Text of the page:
When Daniel Burnham designed Union Station ( CH10), he did not envisage it as an isolated object in the landscape but rather as the central piece of a three-part composition where flanking subsidiary buildings would provide a properly monumental, yet subdued, frame for his greater building. Burnham's successor firm completed the post office just three years after his death, using what was to become a common facade treatment for monumental Beaux-Arts public buildings that primarily contained offices. The post office's giant Ionic colonnade imbedded in the wall effectively masks several office floors, as does the attic story set above and slightly back from the main entablature. The architects used a number of techniques to link the two structures: continuation of Union Station's material (white Bethel, Vermont, granite), uniformity of its height at the entablature line, inscriptions above the end pavilion entries, and classical vocabulary that established axial relationships with architectural features between the two buildings.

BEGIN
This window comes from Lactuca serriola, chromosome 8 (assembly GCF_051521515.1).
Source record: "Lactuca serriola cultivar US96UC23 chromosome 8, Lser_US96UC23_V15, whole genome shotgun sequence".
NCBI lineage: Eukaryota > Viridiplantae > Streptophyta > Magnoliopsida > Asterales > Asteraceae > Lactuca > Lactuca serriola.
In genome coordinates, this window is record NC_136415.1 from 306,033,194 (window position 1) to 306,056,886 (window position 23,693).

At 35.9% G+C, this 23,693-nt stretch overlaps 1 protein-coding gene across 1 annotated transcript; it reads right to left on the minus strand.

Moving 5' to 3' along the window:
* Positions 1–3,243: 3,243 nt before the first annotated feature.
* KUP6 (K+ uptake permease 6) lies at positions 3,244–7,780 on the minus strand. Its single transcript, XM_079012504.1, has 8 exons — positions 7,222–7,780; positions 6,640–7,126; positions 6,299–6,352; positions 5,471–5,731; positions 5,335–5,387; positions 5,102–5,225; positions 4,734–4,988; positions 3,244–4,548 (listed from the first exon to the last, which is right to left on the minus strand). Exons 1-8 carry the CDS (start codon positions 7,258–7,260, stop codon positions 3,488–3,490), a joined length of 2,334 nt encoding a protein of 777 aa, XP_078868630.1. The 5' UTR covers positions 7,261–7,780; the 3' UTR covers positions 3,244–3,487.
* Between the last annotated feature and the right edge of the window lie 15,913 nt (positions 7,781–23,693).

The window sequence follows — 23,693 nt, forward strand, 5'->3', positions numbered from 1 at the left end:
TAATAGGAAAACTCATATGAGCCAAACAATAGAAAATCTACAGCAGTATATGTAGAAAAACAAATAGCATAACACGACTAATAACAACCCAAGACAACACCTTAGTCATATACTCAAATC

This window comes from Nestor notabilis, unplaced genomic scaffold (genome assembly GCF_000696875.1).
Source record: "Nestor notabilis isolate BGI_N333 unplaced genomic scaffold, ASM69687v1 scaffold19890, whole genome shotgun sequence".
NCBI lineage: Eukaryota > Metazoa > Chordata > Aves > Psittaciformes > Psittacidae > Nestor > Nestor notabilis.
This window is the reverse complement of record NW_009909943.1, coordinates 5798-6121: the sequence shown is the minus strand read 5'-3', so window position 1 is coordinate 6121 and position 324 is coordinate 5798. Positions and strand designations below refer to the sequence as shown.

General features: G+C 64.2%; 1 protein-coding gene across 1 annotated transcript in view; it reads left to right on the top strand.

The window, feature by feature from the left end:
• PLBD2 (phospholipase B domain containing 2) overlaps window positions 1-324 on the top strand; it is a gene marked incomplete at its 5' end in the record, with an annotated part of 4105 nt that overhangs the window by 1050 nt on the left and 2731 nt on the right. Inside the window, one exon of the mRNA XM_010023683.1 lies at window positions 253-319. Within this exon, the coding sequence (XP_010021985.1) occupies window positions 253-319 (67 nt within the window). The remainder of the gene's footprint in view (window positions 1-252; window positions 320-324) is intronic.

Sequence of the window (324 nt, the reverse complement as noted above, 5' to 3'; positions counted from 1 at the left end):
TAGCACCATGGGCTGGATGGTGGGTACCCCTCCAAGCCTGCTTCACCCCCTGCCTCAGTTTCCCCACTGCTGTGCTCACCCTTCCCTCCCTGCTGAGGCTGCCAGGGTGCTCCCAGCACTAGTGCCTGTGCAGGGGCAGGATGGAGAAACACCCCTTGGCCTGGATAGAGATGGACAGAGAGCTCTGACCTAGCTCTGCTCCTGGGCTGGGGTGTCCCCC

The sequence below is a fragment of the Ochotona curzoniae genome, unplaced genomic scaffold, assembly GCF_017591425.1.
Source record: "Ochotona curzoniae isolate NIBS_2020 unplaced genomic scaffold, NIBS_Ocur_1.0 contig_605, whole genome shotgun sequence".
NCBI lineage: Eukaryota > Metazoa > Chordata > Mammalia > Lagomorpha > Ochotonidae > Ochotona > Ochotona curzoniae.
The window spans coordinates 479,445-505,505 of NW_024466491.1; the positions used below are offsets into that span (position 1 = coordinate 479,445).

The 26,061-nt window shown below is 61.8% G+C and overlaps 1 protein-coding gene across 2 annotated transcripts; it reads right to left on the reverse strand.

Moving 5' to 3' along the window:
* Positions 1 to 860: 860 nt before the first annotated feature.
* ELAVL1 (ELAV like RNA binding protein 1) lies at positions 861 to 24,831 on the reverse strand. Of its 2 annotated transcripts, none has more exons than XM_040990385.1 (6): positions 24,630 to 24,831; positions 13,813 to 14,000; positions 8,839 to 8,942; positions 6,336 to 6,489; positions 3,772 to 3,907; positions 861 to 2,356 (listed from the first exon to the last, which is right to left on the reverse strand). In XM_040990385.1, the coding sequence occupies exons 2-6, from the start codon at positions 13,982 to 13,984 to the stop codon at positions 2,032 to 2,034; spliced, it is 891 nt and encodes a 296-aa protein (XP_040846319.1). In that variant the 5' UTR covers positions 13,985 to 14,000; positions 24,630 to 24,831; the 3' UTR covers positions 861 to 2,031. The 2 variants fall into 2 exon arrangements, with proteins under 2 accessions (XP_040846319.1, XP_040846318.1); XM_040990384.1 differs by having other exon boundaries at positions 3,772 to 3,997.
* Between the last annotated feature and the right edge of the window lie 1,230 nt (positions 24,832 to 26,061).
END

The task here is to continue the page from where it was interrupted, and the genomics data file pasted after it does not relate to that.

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United States Post Office
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